The post-Biblical eight day Jewish holiday of Hanukah (which begins on the evening of 12/18/22) started with a religious miracle and ended with failed political leaders and policies.
Hanukah begins with a family of priests (kohanim) from the village of Modiʿin who lead most Jews in the Land of Israel in a rebellion against the oppressive Seleucid Empire regime of King Antiochus IV. According to 1 Maccabees, the rebellion was started by the elderly patriarch of the family, Mattathias, in 167 BCE, but soon after, his son Judah, known as the Maccabi (meaning “the Sledgehammer”), took the lead, and over the next three years led the Jews in battle, with the Seleucid-Greeks suffering defeat after defeat.
After his success in the Battle of Beth-Zur in 164 BCE, Judah recaptured Jerusalem and its Temple, destroyed the idol Antiochus IV had installed in the Temple, purified and rededicated the Temple and ordered a new altar to be built in place of the one polluted by pig’s blood. This event was celebrated as Hanukah; which means dedication or rededication in Hebrew.
Three years later (161 BCE), after defeating the Greek Syrian General Nicanor, who had threatened to personally destroy the Holy Temple. Judah’s success was celebrated for many generations as Nicanor Day (13th of Adar) and commemorated in the Second Book of Maccabees.
Hasmonean history didn’t end there, however. The very next year, Judah’s army lost a major battle and Judah himself was killed in 160 BCE. After this, Jonathan, the youngest of the five brothers, took over as leader, and fought the Seleucids. In 143 BCE, after 24 years of off and on fighting, the then king of the Seleucid Empire, invited Jonathan to negotiate a peace arrangement, and then treacherously captured him, and had him killed.
Jonathan’s (older) brother, Simon, then took over as leader. Simon sided with the treacherous king’s rival for the throne, Demetrius II, who in turn granted Judea independence, with Simon recognized as the official ruler by the Seleucids, the Judeans, and even the Romans. So independence was gained not just by war but by a wise political alliance.
Simon’s dynasty, the Hasmoneans, lasted for several generations. Upon his death, his son John Hyrcanus took over as high priest and ruler (134–104 BCE); he was succeeded by his son, who ruled only one year, and followed by his brother Alexander Jannaeus who ruled for 27 years (103–76 BCE), husband of the famous Salome Alexandra, who ruled as queen after his death (76–67 BCE).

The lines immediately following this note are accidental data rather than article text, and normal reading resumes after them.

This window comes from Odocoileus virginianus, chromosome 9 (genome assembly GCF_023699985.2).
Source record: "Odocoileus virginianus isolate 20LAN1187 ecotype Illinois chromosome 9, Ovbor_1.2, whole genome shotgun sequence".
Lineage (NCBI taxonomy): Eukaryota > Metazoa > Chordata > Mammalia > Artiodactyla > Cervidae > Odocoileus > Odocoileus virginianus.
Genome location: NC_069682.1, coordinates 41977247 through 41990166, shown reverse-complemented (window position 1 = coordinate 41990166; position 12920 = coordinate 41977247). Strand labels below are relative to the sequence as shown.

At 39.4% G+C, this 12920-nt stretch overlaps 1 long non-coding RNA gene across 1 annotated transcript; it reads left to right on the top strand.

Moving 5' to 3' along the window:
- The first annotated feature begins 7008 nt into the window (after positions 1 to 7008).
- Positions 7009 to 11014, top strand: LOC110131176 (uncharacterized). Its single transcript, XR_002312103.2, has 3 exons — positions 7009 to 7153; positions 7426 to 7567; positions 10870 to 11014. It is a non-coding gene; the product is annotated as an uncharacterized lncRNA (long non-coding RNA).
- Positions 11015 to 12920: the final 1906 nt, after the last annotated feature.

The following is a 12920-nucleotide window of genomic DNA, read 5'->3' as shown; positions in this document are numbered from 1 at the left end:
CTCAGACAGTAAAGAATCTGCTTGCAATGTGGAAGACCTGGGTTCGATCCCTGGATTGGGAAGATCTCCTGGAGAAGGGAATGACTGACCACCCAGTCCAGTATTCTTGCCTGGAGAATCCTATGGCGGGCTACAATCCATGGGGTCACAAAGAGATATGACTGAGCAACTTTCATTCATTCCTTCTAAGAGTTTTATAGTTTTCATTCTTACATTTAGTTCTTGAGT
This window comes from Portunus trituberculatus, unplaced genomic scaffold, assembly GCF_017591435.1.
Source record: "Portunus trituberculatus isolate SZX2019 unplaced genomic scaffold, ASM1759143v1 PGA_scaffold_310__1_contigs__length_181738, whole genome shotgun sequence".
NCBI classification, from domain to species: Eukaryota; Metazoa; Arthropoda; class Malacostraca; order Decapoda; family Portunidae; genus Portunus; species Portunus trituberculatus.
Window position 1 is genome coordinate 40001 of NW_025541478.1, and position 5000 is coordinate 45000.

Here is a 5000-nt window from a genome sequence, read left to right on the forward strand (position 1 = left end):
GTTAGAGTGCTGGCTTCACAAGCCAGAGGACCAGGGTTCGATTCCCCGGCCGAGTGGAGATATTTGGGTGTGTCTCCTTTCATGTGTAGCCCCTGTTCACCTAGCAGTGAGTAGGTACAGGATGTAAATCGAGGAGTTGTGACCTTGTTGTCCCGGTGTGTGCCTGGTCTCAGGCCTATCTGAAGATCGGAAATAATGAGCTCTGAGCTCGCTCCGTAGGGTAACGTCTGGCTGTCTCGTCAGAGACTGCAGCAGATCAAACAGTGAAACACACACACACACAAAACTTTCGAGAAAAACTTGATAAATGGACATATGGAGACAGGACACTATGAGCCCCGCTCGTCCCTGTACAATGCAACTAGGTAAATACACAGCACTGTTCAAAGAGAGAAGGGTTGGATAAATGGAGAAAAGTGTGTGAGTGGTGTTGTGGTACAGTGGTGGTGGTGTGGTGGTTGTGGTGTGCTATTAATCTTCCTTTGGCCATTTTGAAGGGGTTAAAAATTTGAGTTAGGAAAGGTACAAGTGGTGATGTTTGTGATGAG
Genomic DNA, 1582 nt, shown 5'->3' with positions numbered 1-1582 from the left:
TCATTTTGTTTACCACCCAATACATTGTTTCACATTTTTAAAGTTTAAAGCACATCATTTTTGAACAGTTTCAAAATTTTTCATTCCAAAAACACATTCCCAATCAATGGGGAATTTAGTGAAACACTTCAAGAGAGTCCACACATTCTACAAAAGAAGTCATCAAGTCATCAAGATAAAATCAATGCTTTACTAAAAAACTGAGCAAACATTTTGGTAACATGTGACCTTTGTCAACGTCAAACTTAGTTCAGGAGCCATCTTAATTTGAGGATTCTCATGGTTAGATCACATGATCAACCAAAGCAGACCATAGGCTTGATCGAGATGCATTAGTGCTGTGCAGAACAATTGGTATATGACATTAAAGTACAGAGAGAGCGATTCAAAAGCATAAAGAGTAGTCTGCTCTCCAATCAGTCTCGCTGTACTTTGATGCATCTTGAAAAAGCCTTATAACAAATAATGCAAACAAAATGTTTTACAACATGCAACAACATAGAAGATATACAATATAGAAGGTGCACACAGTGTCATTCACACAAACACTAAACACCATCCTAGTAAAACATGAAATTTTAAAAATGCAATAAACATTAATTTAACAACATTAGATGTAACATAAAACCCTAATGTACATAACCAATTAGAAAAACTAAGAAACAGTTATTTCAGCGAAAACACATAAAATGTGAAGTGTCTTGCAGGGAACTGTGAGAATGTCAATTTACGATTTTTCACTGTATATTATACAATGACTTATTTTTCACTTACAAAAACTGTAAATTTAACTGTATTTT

After her death, the Hasmonean dynasty began a steady moral and political descent. Salome Alexandra’s two sons, Hyrcanus II and Aristobulus II, fought over the throne, and turned to the Roman general Pompey to choose between them. This was a very bad mistake.
Pompey sided against the more militant Aristobulus, supporting the weaker Hyrcanus, and took the opportunity to invade Judea, conquering Jerusalem in 63 BCE, and making it a Roman province; thus ending Judean independence.
Hyrcanus II had an advisor named Antipater, who was a shrewd politician, and during the fight between Julius Caesar and Pompey, he backed Caesar, who defeated Pompey, and Caesar rewarded Antipater by appointing him regent of Judea in 47 BCE. So, the family of Antipater became more powerful than that of the Hasmoneans. Antipater appointed his son Phasael governor of Judea and Phasael’s son Herod governor of the Galilee in the north of Israel.
In 40 BCE, Judea was briefly retaken from the Romans with the backing of the Parthians who ruled Persia at the time. Herod, who had taken his father’s place as regent, was declared by Rome to be Judea’s rightful king and he reconquered Judea on behalf of Rome, retaking Jerusalem in 37 BCE.
Herod then married his bride, Mariamme, age seventeen and their marriage produced five children, some of whom survived to become the founding members of the Hasmonean-Herodian family who ruled Judea for over a century as client kings of Rome, until 70 CE when a Roman Army destroyed Jerusalem and its holy Temple while suppressing a Jewish revolt which lasted almost 4 years.